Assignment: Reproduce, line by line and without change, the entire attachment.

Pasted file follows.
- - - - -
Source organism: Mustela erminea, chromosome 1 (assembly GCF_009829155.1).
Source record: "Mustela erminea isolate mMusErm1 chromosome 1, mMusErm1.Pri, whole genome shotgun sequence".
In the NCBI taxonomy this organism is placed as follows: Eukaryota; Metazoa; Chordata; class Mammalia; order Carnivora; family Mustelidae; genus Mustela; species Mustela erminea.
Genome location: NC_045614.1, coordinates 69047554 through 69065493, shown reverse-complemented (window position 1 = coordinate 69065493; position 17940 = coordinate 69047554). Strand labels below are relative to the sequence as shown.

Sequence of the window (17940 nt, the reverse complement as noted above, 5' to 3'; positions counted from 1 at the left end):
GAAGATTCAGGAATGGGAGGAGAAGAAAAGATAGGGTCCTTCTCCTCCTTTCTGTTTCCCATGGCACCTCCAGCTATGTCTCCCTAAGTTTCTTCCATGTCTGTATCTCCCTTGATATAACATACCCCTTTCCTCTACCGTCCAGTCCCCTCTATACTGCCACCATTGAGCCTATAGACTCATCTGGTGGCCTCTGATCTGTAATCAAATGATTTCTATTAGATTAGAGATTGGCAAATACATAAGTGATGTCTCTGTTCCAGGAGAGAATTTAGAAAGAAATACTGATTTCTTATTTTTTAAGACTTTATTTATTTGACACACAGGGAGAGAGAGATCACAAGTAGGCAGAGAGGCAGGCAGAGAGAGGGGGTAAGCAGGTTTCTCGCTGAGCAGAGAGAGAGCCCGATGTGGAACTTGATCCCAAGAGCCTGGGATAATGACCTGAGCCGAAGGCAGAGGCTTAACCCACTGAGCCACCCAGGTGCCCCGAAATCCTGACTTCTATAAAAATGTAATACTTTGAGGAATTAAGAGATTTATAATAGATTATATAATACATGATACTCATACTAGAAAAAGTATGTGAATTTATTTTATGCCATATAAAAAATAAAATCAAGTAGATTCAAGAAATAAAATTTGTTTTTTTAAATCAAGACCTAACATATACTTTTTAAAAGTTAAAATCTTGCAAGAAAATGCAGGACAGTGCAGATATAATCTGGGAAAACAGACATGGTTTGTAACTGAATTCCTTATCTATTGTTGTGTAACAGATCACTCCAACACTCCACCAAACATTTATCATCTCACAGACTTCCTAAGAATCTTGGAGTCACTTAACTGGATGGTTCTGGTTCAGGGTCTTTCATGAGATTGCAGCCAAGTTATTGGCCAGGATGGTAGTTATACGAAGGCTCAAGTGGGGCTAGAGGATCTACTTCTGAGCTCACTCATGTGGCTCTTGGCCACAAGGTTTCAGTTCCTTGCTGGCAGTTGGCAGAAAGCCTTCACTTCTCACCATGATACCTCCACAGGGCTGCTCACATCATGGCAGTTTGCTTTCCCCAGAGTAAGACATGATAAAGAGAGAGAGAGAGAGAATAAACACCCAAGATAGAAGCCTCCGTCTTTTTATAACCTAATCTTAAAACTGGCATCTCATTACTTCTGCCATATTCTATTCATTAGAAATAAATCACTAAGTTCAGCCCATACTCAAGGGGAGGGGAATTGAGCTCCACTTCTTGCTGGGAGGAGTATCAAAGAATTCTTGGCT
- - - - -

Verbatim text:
Source organism: Mustela erminea, chromosome 1 (assembly GCF_009829155.1).
Source record: "Mustela erminea isolate mMusErm1 chromosome 1, mMusErm1.Pri, whole genome shotgun sequence".
In the NCBI taxonomy this organism is placed as follows: Eukaryota; Metazoa; Chordata; class Mammalia; order Carnivora; family Mustelidae; genus Mustela; species Mustela erminea.
Genome location: NC_045614.1, coordinates 69047554 through 69065493, shown reverse-complemented (window position 1 = coordinate 69065493; position 17940 = coordinate 69047554). Strand labels below are relative to the sequence as shown.

Sequence of the window (17940 nt, the reverse complement as noted above, 5' to 3'; positions counted from 1 at the left end):
GAAGATTCAGGAATGGGAGGAGAAGAAAAGATAGGGTCCTTCTCCTCCTTTCTGTTTCCCATGGCACCTCCAGCTATGTCTCCCTAAGTTTCTTCCATGTCTGTATCTCCCTTGATATAACATACCCCTTTCCTCTACCGTCCAGTCCCCTCTATACTGCCACCATTGAGCCTATAGACTCATCTGGTGGCCTCTGATCTGTAATCAAATGATTTCTATTAGATTAGAGATTGGCAAATACATAAGTGATGTCTCTGTTCCAGGAGAGAATTTAGAAAGAAATACTGATTTCTTATTTTTTAAGACTTTATTTATTTGACACACAGGGAGAGAGAGATCACAAGTAGGCAGAGAGGCAGGCAGAGAGAGGGGGTAAGCAGGTTTCTCGCTGAGCAGAGAGAGAGCCCGATGTGGAACTTGATCCCAAGAGCCTGGGATAATGACCTGAGCCGAAGGCAGAGGCTTAACCCACTGAGCCACCCAGGTGCCCCGAAATCCTGACTTCTATAAAAATGTAATACTTTGAGGAATTAAGAGATTTATAATAGATTATATAATACATGATACTCATACTAGAAAAAGTATGTGAATTTATTTTATGCCATATAAAAAATAAAATCAAGTAGATTCAAGAAATAAAATTTGTTTTTTTAAATCAAGACCTAACATATACTTTTTAAAAGTTAAAATCTTGCAAGAAAATGCAGGACAGTGCAGATATAATCTGGGAAAACAGACATGGTTTGTAACTGAATTCCTTATCTATTGTTGTGTAACAGATCACTCCAACACTCCACCAAACATTTATCATCTCACAGACTTCCTAAGAATCTTGGAGTCACTTAACTGGATGGTTCTGGTTCAGGGTCTTTCATGAGATTGCAGCCAAGTTATTGGCCAGGATGGTAGTTATACGAAGGCTCAAGTGGGGCTAGAGGATCTACTTCTGAGCTCACTCATGTGGCTCTTGGCCACAAGGTTTCAGTTCCTTGCTGGCAGTTGGCAGAAAGCCTTCACTTCTCACCATGATACCTCCACAGGGCTGCTCACATCATGGCAGTTTGCTTTCCCCAGAGTAAGACATGATAAAGAGAGAGAGAGAGAGAATAAACACCCAAGATAGAAGCCTCCGTCTTTTTATAACCTAATCTTAAAACTGGCATCTCATTACTTCTGCCATATTCTATTCATTAGAAATAAATCACTAAGTTCAGCCCATACTCAAGGGGAGGGGAATTGAGCTCCACTTCTTGCTGGGAGGAGTATCAAAGAATTCTTGGCT